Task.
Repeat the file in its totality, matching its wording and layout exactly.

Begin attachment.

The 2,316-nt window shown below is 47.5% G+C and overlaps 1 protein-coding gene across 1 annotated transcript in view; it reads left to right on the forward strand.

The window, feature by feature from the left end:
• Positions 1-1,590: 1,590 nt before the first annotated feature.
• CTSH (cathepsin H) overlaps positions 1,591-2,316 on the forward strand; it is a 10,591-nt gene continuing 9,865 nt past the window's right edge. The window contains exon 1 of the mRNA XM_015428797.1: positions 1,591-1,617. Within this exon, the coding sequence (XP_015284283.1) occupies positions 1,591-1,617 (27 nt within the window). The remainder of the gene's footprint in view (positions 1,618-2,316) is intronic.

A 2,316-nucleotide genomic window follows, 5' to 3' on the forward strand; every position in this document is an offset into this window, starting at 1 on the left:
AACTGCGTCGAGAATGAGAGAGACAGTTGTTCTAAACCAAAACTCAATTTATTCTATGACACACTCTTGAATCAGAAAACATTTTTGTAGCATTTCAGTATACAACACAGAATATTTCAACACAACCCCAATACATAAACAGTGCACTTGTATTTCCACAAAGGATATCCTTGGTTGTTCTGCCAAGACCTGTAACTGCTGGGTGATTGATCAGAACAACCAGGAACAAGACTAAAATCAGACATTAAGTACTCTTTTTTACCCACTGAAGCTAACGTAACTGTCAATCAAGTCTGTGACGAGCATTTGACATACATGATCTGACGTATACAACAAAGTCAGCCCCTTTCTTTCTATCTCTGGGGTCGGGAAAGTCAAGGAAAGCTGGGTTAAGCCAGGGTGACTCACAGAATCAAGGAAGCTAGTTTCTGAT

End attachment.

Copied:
The 2,316-nt window shown below is 47.5% G+C and overlaps 1 protein-coding gene across 1 annotated transcript in view; it reads left to right on the forward strand.

The window, feature by feature from the left end:
• Positions 1-1,590: 1,590 nt before the first annotated feature.
• CTSH (cathepsin H) overlaps positions 1,591-2,316 on the forward strand; it is a 10,591-nt gene continuing 9,865 nt past the window's right edge. The window contains exon 1 of the mRNA XM_015428797.1: positions 1,591-1,617. Within this exon, the coding sequence (XP_015284283.1) occupies positions 1,591-1,617 (27 nt within the window). The remainder of the gene's footprint in view (positions 1,618-2,316) is intronic.

A 2,316-nucleotide genomic window follows, 5' to 3' on the forward strand; every position in this document is an offset into this window, starting at 1 on the left:
AACTGCGTCGAGAATGAGAGAGACAGTTGTTCTAAACCAAAACTCAATTTATTCTATGACACACTCTTGAATCAGAAAACATTTTTGTAGCATTTCAGTATACAACACAGAATATTTCAACACAACCCCAATACATAAACAGTGCACTTGTATTTCCACAAAGGATATCCTTGGTTGTTCTGCCAAGACCTGTAACTGCTGGGTGATTGATCAGAACAACCAGGAACAAGACTAAAATCAGACATTAAGTACTCTTTTTTACCCACTGAAGCTAACGTAACTGTCAATCAAGTCTGTGACGAGCATTTGACATACATGATCTGACGTATACAACAAAGTCAGCCCCTTTCTTTCTATCTCTGGGGTCGGGAAAGTCAAGGAAAGCTGGGTTAAGCCAGGGTGACTCACAGAATCAAGGAAGCTAGTTTCTGAT